Commentary

20% Have Wearables, 15% More Plan To Get One

Wearables and smart home devices are on a tear.

Among the fastest growing technology categories overall, wearable fitness trackers are now owned by almost two times more households than just a year ago.

Those fitness trackers are owned by 20% of U.S. households with another 15% of households planning to purchase one in the next year, based a new report.

And smart home devices, like smart thermostats, lighting controls and motion sensors, are now owned by 15% of households, according to the latest tally by the Consumer Technology Association, formerly the Consumer Electronics Association, the organization that runs the gigantic CES show in Las Vegas every year.

Smartwatches also are on the rise, although not as big a deal as other wearables, which typically cost a lot less than a smartwatch.

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Eight percent of households currently own a smartwatch and 8% plan to buy one in the next year, according to the CTA annual study.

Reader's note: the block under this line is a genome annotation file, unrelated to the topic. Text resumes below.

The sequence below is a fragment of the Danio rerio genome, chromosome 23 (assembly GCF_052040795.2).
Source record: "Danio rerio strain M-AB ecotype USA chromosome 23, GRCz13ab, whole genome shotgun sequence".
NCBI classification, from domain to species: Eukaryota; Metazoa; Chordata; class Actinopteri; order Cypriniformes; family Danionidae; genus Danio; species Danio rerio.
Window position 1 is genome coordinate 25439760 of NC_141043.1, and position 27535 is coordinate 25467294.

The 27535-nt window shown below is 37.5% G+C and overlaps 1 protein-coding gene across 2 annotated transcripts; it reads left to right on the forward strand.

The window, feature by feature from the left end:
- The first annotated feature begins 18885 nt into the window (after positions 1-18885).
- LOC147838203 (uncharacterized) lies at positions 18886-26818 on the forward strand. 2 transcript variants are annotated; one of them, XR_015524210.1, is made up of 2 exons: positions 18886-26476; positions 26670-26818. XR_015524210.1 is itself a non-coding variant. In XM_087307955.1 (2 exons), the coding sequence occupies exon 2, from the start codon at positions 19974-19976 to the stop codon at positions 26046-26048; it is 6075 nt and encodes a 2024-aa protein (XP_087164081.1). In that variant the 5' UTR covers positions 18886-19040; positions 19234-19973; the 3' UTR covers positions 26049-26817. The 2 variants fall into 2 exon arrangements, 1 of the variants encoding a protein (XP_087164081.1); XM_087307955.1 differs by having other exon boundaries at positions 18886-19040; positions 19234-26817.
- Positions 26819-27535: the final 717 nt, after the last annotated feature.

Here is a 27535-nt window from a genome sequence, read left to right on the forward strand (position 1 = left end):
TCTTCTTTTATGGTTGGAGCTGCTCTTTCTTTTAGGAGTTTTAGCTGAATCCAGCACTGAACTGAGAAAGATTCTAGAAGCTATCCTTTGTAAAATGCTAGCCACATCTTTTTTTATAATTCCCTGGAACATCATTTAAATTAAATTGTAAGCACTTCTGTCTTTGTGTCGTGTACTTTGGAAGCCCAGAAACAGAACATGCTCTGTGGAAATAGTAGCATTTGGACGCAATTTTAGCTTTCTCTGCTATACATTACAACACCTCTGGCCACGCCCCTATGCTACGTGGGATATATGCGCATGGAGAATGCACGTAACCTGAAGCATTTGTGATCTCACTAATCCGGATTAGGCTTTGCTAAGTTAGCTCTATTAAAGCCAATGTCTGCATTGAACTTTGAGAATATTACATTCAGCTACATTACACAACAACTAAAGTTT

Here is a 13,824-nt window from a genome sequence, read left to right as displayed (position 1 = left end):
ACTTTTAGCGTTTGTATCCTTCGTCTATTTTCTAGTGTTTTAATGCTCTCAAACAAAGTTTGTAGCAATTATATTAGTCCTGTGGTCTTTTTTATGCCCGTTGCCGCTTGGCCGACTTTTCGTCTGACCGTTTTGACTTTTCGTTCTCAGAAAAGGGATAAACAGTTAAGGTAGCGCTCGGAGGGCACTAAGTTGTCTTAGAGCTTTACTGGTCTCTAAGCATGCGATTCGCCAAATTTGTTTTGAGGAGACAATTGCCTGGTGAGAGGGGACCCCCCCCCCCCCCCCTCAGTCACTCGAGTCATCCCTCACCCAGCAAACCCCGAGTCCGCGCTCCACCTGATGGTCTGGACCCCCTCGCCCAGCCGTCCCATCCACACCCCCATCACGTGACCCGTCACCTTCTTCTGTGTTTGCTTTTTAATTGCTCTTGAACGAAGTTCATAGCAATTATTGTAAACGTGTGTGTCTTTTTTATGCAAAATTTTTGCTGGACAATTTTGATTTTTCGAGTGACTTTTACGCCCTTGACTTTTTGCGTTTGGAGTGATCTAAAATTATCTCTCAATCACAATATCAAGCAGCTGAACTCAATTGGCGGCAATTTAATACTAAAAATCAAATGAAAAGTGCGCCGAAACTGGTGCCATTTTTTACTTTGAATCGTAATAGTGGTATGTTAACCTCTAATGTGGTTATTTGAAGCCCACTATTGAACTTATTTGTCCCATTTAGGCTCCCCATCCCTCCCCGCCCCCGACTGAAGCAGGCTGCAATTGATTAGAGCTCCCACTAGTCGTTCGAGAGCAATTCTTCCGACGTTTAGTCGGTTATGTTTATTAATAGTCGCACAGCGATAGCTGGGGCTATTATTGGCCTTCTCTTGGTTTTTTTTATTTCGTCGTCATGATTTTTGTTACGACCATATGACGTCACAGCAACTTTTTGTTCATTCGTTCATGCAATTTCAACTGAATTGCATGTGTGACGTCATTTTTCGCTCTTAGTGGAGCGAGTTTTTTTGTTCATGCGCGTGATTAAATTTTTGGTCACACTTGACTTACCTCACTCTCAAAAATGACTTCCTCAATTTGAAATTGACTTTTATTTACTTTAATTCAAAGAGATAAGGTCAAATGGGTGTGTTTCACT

At least in the short term, smartphones still are the central device that all those wearables and smart home devices link to.

After all, the consumer value involves either receiving information, such as miles walked, from a fitness tracker, or being given more remote control, such as changing thermostat settings before getting home.

For the most part, all of those activities happen on a smartphone, for all kinds of practical reasons.

Meanwhile, the value to marketers is in the massive data flow from those connected devices, as I wrote about here last week (Tapping Wearables Data: 38% Of Marketers Want Daily Routine, 37% Precise Location).

Other wireless devices, like headphones and speakers, also are on the rise, although those are not likely to be so-called smart devices.

However, they do help consumers become more comfortable with using Bluetooth and accessing data, such as music, from one location to another.

The television still remains the most commonly owned tech product, as might be expected.

However, more and more of those televisions being made and bought are smart, becoming bona-fide members of the Internet of Things.

No matter where you look, smart is on the rise.

 

 

 

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